The ExSiTE Group (Experiments and Simulations in Thermal Engineering) is Professor Patrick Hopkins’ Research Group at the University of Virginia. The group’s research focus is in energy transport, charge flow, and photonic interactions with condensed matter, soft materials, liquids, vapors and their interfaces.  We use various optical thermometry-based experiments to measure the thermal conductivity, thermal boundary conductance, thermal accommodation, strain propagation and sound speed, and electron, phonon, and vibrational scattering mechanisms in a wide array of bulk materials and nanosystems.

Avik Ghosh

Virginia Nano Computing Group

Avik Ghosh
Professor, Charles L. Brown Department of
Electrical & Computer Engineering
ag7rq@virginia.edu

Avik Ghosh is Associate Professor of Electrical and Computer Engineering at the University of Virginia. He has over 80 refereed papers, book chapters and two upcoming textbooks in the areas of computational nano-electronics and device modeling including molecular electronics, 2-D materials like graphene and topological insulators, low power subthermal switching, nanomagnetic memory and logic, magnetic material by design, nanorelays, and nanoscale thermal engineering. He has given over 80 invited lectures worldwide on these topics. He is Fellow of the Institute of Physics (IOP), IEEE Senior member, and has received the IBM Faculty Award, the NSF Career award, the best paper award at the 2006 ISSSR Army Research Conference, the NSF Materials Genome Grant and UVA’s All University Teaching Award.

Virginia Nano-Computing Research Group

At the Virginia Nano-Computing Research Group, the focus is on understanding non-equilibrium properties of nano-scale material structures. Our work applies a combined understanding of fundamental physics , chemistry, material science, and device engineering to explore novel device concepts.The research group also explores and utilizse high performance computational resources including the use numerical algorithms to advance the understanding of nanoscale science and engineering. To address the challenges of extending today’s electronic devices to the next generation of devices, science can no longer work out of context to engineering, but rather both should work in tandem. The interdisciplinary nature of our approach is necessary to explain the science and push the engineering of future devices.

Kevin Skadron

 

HotSpot 5.0 Logo

Kevin Skadron

Harry Douglas Forsyth Professor
Professor and Department Chair, Computer Science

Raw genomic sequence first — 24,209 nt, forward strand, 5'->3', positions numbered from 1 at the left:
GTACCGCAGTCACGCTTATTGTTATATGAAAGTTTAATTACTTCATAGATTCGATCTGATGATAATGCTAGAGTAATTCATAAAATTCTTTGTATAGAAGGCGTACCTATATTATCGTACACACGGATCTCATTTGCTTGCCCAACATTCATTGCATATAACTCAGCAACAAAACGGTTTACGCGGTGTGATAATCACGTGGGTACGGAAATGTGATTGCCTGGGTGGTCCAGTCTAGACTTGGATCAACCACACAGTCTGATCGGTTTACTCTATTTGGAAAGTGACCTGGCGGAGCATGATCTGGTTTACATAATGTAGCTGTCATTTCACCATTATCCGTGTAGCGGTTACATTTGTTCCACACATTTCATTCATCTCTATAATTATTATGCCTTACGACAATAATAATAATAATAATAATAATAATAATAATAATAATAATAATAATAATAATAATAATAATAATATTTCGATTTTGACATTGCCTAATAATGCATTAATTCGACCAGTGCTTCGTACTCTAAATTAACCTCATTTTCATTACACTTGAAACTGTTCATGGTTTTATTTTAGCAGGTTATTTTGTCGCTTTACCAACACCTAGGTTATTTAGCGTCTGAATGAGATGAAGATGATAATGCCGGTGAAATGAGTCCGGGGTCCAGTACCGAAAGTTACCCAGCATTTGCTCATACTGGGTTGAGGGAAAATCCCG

Director, Center for Automata Processing

Kevin Skadron is Professor and Chair of Computer Science, as well as a Harry Douglas Forsyth Professor and Director and co-founder of the Center for Automata Computing, at the University of Virginia, where he has been on the faculty since 1999. He received his Ph.D. in Computer Science from Princeton University, and his BS and BA degrees in Computer Engineering and Economics from Rice University. He is a Fellow of the IEEE and the ACM, and a recipient of the ACM SIGARCH Maurice Wilkes Award. Skadron’s research interests focus on design and application of accelerators and heterogeneous architectures, including solutions to power, thermal, reliability, and programming challenges. To support research in these areas, he and Mircea Stan have developed the HotSpot, VoltSpot, and ArchFP modeling tools.

HotSpot 6.0 Temperature Modeling Tool

HotSpot is an accurate and fast thermal model suitable for use in architectural studies. It is based on an equivalent circuit of thermal resistances and capacitances that correspond to microarchitecture blocks and essential aspects of the thermal package. The model has been validated using finite element simulation. HotSpot has a simple set of interfaces and hence can be integrated with most power-performance simulators like Wattch. The chief advantage of HotSpot is that it is compatible with the kinds of power/performance models used in the computer-architecture community, requiring no detailed design or synthesis description. HotSpot makes it possible to study thermal evolution over long periods of real, full-length applications.

Mircea R. StanMircea R. Stan
Professor, Electrical & Computer Engineering
IEEE Fellow
Email: mircea@virginia.edu

Professor Mircea Stan is teaching and doing research in the areas of high-performance and low-power very large scale integration (VLSI), temperature-aware circuits and architecture, embedded systems, and nanoelectronics.

Professor Stan is the director of  the High-Performance Low Power (HPLP) lab which is dedicated to research in the area of Very Large Scale Integrated (VLSI) Circuit design. Ongoing research ranges from power-, temperature-, and reliability-aware CMOS circuit design to explorations in spintronics and nanoelectronics.